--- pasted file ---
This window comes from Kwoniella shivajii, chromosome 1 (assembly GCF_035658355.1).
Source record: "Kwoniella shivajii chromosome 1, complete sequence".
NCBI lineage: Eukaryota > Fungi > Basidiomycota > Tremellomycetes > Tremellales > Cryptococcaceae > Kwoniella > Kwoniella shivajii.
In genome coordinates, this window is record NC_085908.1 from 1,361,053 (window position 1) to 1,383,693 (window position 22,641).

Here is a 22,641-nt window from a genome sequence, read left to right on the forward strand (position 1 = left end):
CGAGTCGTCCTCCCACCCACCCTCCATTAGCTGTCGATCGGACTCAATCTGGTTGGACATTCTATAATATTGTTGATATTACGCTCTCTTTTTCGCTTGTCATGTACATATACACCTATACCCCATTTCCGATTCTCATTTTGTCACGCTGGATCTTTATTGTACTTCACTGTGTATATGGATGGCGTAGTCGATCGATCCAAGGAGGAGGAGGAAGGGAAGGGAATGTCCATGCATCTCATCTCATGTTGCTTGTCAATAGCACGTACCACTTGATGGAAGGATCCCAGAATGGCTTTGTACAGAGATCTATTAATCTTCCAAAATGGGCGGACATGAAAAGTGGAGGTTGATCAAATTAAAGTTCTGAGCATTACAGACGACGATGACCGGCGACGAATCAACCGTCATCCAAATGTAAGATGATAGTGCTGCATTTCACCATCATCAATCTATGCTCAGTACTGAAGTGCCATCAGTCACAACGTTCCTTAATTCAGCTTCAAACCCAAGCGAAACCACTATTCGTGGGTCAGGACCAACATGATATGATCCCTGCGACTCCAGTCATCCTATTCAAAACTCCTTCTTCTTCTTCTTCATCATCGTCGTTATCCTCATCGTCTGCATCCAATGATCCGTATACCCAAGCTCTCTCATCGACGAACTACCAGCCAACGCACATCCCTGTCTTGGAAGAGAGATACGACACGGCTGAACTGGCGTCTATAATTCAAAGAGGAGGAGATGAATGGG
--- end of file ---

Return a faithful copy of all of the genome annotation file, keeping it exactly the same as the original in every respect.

This window comes from Kwoniella shivajii, chromosome 1 (assembly GCF_035658355.1).
Source record: "Kwoniella shivajii chromosome 1, complete sequence".
NCBI lineage: Eukaryota > Fungi > Basidiomycota > Tremellomycetes > Tremellales > Cryptococcaceae > Kwoniella > Kwoniella shivajii.
In genome coordinates, this window is record NC_085908.1 from 1,361,053 (window position 1) to 1,383,693 (window position 22,641).

Here is a 22,641-nt window from a genome sequence, read left to right on the forward strand (position 1 = left end):
CGAGTCGTCCTCCCACCCACCCTCCATTAGCTGTCGATCGGACTCAATCTGGTTGGACATTCTATAATATTGTTGATATTACGCTCTCTTTTTCGCTTGTCATGTACATATACACCTATACCCCATTTCCGATTCTCATTTTGTCACGCTGGATCTTTATTGTACTTCACTGTGTATATGGATGGCGTAGTCGATCGATCCAAGGAGGAGGAGGAAGGGAAGGGAATGTCCATGCATCTCATCTCATGTTGCTTGTCAATAGCACGTACCACTTGATGGAAGGATCCCAGAATGGCTTTGTACAGAGATCTATTAATCTTCCAAAATGGGCGGACATGAAAAGTGGAGGTTGATCAAATTAAAGTTCTGAGCATTACAGACGACGATGACCGGCGACGAATCAACCGTCATCCAAATGTAAGATGATAGTGCTGCATTTCACCATCATCAATCTATGCTCAGTACTGAAGTGCCATCAGTCACAACGTTCCTTAATTCAGCTTCAAACCCAAGCGAAACCACTATTCGTGGGTCAGGACCAACATGATATGATCCCTGCGACTCCAGTCATCCTATTCAAAACTCCTTCTTCTTCTTCTTCATCATCGTCGTTATCCTCATCGTCTGCATCCAATGATCCGTATACCCAAGCTCTCTCATCGACGAACTACCAGCCAACGCACATCCCTGTCTTGGAAGAGAGATACGACACGGCTGAACTGGCGTCTATAATTCAAAGAGGAGGAGATGAATGGG